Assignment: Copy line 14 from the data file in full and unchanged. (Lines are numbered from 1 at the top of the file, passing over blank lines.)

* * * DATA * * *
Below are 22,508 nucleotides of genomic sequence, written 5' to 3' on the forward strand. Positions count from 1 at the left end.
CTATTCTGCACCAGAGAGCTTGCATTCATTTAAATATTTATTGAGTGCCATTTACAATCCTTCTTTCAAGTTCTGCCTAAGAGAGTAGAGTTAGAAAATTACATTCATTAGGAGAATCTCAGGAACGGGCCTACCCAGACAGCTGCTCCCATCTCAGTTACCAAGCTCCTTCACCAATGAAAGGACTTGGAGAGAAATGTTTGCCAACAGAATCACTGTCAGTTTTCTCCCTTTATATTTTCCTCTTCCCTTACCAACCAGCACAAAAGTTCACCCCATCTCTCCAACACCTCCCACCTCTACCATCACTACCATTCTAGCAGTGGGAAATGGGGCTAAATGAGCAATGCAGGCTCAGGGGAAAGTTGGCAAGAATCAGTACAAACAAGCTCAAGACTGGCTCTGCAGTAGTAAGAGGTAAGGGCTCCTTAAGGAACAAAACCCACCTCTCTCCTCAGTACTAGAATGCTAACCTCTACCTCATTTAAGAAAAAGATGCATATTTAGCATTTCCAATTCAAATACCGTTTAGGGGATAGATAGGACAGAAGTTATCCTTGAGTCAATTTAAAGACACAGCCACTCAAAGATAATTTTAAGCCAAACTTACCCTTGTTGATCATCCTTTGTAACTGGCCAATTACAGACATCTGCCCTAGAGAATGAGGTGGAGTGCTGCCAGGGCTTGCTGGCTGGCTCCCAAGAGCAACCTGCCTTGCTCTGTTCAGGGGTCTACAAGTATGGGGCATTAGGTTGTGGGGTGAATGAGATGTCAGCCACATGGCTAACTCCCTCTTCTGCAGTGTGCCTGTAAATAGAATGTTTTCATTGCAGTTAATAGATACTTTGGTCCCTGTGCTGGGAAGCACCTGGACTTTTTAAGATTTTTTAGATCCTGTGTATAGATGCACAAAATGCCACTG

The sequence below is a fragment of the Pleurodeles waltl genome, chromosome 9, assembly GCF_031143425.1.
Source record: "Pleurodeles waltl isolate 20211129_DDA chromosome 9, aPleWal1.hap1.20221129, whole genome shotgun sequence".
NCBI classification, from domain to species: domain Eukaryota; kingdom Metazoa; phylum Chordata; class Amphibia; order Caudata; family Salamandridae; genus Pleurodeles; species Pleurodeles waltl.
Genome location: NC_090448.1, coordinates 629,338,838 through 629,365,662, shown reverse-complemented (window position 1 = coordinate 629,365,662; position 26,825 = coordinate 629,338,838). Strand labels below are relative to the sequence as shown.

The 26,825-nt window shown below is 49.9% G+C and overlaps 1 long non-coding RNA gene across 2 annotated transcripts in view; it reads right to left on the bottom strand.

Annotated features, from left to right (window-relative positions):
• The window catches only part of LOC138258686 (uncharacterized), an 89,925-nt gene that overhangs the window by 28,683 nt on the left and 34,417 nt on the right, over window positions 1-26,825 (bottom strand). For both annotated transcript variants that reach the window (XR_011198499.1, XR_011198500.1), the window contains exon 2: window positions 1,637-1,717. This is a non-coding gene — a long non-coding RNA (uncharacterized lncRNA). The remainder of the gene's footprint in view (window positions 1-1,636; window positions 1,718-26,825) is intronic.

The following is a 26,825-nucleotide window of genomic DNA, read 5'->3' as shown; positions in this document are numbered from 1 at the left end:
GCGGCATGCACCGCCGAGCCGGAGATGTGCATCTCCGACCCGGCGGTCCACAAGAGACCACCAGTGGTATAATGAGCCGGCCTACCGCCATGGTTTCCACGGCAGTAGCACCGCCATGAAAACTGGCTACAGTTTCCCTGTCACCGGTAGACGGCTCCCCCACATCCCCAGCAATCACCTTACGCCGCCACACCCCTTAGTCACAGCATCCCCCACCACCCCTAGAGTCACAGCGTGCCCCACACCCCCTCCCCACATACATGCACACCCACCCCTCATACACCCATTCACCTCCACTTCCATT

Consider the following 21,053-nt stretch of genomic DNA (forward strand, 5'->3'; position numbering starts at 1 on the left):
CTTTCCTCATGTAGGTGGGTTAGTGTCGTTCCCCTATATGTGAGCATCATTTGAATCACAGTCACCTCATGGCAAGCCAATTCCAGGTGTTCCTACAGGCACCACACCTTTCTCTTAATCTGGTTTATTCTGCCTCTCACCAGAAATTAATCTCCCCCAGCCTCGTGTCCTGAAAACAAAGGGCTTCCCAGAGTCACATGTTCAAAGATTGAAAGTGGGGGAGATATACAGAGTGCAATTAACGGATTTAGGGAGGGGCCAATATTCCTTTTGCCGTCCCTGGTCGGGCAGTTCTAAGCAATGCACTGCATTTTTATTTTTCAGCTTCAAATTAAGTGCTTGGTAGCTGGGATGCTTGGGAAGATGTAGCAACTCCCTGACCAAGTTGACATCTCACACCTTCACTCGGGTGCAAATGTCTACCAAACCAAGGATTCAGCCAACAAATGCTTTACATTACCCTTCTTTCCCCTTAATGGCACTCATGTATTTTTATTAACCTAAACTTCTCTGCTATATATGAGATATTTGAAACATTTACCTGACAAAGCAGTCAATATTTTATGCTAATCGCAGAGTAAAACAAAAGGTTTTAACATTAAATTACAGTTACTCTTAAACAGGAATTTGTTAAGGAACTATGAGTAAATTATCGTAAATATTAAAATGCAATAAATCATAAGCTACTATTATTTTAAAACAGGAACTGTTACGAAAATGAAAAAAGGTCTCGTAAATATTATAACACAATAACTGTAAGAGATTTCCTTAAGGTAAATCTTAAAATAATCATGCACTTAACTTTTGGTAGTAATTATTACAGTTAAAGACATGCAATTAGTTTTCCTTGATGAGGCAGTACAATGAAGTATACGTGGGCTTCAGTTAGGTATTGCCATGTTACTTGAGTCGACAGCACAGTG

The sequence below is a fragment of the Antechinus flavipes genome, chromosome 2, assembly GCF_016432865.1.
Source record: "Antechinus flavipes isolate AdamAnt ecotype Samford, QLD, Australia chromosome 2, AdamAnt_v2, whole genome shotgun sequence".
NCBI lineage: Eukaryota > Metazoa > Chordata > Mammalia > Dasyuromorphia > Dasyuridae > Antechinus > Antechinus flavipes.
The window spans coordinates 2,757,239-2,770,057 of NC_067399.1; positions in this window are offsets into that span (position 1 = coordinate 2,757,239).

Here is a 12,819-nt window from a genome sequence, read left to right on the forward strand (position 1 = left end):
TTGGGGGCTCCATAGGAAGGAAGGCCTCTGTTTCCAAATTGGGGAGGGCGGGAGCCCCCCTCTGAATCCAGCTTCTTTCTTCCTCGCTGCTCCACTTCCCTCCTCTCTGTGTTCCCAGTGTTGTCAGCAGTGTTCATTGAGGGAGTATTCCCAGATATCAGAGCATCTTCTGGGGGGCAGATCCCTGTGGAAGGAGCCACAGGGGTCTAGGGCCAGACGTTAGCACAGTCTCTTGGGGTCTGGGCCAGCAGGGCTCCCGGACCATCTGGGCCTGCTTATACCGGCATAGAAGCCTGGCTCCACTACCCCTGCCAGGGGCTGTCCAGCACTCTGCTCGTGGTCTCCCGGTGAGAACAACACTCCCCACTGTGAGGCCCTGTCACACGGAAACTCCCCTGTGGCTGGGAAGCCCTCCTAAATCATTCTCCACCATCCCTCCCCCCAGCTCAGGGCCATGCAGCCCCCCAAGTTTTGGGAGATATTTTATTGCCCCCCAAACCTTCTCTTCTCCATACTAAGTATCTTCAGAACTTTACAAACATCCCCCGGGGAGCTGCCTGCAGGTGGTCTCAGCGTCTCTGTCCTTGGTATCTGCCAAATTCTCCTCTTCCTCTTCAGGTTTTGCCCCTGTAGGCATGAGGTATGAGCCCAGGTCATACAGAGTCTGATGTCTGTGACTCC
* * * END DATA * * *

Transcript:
The sequence below is a fragment of the Antechinus flavipes genome, chromosome 2, assembly GCF_016432865.1.